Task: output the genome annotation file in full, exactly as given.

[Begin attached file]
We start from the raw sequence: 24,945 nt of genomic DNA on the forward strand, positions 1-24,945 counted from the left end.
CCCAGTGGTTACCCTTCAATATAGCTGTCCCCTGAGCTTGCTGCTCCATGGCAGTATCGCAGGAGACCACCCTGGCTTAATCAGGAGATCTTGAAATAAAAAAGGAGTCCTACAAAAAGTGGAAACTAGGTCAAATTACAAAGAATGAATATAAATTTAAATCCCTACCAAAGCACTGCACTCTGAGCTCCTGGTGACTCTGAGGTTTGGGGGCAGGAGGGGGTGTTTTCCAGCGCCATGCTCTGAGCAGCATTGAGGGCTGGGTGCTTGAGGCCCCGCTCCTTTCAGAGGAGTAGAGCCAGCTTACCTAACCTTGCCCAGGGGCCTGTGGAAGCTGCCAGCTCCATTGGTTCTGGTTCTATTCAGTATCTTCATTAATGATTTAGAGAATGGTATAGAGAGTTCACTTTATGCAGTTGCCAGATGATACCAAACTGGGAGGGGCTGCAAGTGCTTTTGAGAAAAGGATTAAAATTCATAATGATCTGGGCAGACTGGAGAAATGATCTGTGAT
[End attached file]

We start from the raw sequence: 24,945 nt of genomic DNA on the forward strand, positions 1-24,945 counted from the left end.
CCCAGTGGTTACCCTTCAATATAGCTGTCCCCTGAGCTTGCTGCTCCATGGCAGTATCGCAGGAGACCACCCTGGCTTAATCAGGAGATCTTGAAATAAAAAAGGAGTCCTACAAAAAGTGGAAACTAGGTCAAATTACAAAGAATGAATATAAATTTAAATCCCTACCAAAGCACTGCACTCTGAGCTCCTGGTGACTCTGAGGTTTGGGGGCAGGAGGGGGTGTTTTCCAGCGCCATGCTCTGAGCAGCATTGAGGGCTGGGTGCTTGAGGCCCCGCTCCTTTCAGAGGAGTAGAGCCAGCTTACCTAACCTTGCCCAGGGGCCTGTGGAAGCTGCCAGCTCCATTGGTTCTGGTTCTATTCAGTATCTTCATTAATGATTTAGAGAATGGTATAGAGAGTTCACTTTATGCAGTTGCCAGATGATACCAAACTGGGAGGGGCTGCAAGTGCTTTTGAGAAAAGGATTAAAATTCATAATGATCTGGGCAGACTGGAGAAATGATCTGTGAT